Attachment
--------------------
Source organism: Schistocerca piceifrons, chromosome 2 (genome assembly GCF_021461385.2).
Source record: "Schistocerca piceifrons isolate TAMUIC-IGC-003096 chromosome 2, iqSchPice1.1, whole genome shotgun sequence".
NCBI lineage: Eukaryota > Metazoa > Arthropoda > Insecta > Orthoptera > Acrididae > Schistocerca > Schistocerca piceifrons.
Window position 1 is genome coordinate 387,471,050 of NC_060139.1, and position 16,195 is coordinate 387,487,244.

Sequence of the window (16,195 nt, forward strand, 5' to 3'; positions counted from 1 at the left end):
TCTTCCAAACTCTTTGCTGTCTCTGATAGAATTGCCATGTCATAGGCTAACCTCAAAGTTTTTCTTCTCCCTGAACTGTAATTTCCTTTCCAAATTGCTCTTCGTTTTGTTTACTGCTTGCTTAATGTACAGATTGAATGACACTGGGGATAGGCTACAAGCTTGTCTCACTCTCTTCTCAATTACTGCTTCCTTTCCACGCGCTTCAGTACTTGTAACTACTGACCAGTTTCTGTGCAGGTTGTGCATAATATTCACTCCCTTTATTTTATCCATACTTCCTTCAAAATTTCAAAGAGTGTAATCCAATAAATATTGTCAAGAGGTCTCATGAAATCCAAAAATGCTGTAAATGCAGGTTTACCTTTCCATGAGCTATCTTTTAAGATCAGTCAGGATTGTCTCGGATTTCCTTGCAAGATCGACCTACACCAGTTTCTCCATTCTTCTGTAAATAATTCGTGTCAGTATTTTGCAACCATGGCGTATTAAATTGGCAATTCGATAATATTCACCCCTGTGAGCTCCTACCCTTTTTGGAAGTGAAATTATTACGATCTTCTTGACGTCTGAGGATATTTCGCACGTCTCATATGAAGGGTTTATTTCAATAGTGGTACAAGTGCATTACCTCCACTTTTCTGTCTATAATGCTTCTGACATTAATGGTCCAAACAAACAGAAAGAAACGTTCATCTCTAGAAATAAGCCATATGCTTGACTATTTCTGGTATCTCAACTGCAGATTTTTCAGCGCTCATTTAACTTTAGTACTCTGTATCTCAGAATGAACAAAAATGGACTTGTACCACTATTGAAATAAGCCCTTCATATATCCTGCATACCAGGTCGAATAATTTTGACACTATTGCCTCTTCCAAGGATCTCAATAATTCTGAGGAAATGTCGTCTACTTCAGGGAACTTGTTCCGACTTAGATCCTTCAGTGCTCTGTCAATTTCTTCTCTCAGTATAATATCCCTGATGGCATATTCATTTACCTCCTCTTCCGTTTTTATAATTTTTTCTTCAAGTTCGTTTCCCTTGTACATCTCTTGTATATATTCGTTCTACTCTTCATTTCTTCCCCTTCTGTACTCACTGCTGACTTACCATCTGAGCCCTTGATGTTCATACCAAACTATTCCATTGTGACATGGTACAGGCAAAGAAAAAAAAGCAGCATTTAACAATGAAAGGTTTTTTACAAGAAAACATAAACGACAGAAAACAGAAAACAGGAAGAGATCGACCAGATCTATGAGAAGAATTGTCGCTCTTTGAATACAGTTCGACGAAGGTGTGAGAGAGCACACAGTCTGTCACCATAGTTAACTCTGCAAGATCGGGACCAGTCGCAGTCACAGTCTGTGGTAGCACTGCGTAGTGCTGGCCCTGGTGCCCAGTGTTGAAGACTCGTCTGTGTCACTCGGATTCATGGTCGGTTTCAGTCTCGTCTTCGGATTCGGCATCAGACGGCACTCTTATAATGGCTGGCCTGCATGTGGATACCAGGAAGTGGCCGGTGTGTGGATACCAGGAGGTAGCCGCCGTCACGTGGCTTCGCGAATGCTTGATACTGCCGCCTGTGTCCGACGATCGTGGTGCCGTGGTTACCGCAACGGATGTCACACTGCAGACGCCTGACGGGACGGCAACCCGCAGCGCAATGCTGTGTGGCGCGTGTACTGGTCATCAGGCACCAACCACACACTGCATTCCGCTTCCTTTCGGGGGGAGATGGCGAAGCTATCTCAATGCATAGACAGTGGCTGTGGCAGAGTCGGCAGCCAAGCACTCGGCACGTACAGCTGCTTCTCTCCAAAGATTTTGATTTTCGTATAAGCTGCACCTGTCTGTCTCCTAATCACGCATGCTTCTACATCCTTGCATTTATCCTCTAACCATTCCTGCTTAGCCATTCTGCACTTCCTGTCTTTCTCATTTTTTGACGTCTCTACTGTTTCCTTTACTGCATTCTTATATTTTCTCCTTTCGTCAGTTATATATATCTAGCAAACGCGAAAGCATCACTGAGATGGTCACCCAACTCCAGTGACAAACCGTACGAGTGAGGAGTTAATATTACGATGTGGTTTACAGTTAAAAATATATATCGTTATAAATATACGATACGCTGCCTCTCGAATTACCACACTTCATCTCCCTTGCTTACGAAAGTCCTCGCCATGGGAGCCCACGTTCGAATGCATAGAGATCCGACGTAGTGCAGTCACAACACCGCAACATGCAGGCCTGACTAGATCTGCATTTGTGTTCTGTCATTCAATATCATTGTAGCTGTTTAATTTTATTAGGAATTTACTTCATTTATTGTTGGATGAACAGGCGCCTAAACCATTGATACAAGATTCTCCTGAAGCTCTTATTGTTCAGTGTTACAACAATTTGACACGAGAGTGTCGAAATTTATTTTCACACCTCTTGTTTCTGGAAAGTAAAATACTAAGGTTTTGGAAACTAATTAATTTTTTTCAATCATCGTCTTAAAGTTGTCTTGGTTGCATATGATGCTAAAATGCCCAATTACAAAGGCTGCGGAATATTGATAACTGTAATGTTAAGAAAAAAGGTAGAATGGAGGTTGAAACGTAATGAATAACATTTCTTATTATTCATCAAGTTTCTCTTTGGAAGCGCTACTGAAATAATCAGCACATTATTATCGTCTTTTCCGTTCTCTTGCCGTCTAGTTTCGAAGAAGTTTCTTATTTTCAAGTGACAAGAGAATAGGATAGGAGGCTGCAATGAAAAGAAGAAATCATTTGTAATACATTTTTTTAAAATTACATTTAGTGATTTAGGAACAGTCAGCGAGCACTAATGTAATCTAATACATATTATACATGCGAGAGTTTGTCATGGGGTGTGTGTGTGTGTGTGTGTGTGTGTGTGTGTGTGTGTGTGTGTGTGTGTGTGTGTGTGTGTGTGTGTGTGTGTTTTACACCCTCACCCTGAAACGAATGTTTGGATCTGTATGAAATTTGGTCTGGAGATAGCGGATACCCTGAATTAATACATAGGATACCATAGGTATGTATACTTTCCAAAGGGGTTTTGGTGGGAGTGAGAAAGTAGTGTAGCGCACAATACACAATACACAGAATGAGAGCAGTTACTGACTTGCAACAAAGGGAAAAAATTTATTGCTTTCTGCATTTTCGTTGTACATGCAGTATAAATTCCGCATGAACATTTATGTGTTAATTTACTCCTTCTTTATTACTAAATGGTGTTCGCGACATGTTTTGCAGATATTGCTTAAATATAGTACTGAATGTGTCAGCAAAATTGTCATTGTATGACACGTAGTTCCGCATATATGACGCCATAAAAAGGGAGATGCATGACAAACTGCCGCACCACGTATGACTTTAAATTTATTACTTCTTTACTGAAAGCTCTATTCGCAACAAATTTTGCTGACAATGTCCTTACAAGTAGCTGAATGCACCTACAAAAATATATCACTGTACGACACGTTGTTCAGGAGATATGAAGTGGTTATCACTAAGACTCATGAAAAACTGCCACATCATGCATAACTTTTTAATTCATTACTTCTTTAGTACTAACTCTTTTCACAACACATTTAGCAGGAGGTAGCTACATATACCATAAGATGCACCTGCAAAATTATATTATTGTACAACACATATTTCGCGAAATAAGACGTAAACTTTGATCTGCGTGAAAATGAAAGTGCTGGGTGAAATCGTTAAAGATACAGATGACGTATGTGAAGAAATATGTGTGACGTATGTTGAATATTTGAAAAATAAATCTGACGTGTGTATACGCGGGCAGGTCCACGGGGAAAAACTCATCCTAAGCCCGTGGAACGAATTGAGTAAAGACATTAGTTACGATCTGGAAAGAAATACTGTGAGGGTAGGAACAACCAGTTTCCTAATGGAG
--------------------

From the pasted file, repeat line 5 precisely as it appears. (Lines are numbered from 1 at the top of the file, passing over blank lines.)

Sequence of the window (16,195 nt, forward strand, 5' to 3'; positions counted from 1 at the left end):